Louis Lozowick (1892-1973)
Born in Ludvinovka in the Ukraine, Louis Lozowick became best known for his lithographs of skyscrapers, constructions, and machinery, a series spanning fifty years.
He attended the Kiev Art School from 1904 to 1906 and emigrated to the United States at age 14. In New York, he studied for three years at the National Academy of Design with Leon Kroll, attended Ohio State University, and between 1919 and 1924, traveled extensively in Europe including Russia. From his experiences there with artists, he wrote "Modern Russian Art," and later did illustrations for the "New Masses" and translated for "Broom Magazine."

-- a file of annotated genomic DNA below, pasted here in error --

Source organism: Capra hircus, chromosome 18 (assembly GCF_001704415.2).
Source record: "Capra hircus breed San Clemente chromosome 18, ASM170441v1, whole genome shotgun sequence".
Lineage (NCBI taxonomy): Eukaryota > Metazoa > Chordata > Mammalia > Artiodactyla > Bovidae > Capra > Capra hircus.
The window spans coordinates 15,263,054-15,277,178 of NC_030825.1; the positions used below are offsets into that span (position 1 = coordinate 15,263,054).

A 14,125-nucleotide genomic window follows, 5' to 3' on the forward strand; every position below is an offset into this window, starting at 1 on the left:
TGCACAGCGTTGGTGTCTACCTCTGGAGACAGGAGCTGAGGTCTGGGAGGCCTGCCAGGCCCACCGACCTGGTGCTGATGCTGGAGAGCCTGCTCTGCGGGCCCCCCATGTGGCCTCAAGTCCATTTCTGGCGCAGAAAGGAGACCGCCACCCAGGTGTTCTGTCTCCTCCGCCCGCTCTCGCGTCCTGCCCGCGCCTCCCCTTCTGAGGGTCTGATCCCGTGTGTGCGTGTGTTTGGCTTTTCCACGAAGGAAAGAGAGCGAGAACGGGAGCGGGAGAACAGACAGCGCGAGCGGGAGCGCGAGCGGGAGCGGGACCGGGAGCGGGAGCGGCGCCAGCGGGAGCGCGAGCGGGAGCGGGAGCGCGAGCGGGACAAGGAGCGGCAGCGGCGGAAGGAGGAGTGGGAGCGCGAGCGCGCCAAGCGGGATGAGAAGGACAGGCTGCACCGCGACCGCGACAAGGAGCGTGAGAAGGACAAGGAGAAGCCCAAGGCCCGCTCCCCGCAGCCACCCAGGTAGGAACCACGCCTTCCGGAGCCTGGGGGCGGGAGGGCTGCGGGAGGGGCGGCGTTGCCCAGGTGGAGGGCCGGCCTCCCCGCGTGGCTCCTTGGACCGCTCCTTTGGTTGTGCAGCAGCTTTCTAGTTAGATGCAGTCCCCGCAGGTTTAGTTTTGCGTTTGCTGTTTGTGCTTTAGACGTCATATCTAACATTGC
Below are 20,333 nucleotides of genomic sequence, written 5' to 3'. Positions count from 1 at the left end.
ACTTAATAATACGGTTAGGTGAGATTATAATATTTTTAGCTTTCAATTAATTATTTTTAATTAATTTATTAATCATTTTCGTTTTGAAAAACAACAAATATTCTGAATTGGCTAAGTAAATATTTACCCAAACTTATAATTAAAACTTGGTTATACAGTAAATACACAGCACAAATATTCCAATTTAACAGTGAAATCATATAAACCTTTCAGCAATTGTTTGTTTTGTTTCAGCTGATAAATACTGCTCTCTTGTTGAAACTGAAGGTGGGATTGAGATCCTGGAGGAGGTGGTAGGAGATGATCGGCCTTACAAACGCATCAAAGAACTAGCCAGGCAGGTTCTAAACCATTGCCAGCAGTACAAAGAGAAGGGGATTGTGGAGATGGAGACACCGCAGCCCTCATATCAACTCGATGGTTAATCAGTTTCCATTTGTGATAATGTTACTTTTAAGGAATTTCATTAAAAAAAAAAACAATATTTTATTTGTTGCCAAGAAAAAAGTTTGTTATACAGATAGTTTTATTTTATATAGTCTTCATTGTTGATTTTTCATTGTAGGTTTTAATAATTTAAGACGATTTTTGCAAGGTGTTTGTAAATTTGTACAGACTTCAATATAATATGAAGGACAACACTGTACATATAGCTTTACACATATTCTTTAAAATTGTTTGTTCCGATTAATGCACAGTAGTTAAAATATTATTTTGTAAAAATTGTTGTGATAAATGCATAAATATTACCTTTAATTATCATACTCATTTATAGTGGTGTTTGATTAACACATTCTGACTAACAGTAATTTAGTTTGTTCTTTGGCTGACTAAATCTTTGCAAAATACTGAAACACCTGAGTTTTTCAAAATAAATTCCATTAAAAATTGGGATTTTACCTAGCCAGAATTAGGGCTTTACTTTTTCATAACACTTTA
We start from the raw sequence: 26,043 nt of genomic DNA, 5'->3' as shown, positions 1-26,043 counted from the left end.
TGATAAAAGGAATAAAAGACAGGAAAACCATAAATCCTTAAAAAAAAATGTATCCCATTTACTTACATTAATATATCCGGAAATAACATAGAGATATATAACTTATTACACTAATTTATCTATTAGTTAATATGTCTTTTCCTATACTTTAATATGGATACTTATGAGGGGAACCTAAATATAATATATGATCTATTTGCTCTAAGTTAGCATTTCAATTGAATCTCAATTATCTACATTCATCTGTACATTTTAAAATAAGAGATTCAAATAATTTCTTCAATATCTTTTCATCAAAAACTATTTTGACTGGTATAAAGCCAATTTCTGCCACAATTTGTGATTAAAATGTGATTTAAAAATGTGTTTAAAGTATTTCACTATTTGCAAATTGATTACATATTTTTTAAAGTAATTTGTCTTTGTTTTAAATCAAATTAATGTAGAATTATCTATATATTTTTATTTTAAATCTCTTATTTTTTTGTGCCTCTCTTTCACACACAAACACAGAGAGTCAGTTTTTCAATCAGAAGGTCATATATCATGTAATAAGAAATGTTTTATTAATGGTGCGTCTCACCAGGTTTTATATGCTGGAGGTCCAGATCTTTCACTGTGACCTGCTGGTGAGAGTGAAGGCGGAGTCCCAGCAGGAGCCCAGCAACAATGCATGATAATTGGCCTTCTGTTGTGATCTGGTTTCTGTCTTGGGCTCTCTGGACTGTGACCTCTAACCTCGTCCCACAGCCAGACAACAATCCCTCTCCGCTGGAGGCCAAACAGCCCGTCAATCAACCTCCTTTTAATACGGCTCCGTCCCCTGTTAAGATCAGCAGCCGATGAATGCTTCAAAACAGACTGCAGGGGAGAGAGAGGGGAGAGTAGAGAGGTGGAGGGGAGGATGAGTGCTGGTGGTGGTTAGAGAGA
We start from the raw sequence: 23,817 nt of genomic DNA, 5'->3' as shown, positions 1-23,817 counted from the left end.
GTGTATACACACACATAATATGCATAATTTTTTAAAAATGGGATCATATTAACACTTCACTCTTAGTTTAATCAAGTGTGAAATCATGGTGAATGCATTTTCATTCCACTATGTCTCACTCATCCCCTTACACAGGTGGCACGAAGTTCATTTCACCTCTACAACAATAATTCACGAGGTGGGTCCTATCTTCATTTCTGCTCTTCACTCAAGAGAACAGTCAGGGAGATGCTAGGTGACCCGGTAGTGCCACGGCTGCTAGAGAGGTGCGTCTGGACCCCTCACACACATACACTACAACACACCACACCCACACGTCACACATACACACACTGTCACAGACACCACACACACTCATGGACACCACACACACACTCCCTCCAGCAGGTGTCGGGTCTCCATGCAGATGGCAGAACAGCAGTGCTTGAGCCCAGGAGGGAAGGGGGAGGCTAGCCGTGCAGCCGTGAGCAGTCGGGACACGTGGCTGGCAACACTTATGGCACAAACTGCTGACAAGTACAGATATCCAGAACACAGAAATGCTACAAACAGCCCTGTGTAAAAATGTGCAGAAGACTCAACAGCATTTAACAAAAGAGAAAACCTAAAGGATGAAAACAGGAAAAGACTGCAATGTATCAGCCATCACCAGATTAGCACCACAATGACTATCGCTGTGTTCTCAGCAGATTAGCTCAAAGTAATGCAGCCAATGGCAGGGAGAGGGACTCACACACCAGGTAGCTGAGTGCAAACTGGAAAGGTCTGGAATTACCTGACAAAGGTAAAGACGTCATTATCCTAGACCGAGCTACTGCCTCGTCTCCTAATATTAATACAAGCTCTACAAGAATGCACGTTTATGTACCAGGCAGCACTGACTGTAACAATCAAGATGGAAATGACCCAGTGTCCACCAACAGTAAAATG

Returning to the United States, he was a muralist for the Public Works Art Project and became involved in the aesthetic of Constructivism, making drawings of machine ornaments. He also toured the country extensively and did many lithographs from his travels including a 1932 lithograph of the Grand Canyon.
In 1949, he settled in South Orange, New Jersey.
Towards a Revolutionary Art. "Art Front," pp.12-14, July-August 1939
Doris Dawdy, Artists of the American West, Volume III
Peter Hastings Falk, Editor, "Who Was Who in American Art"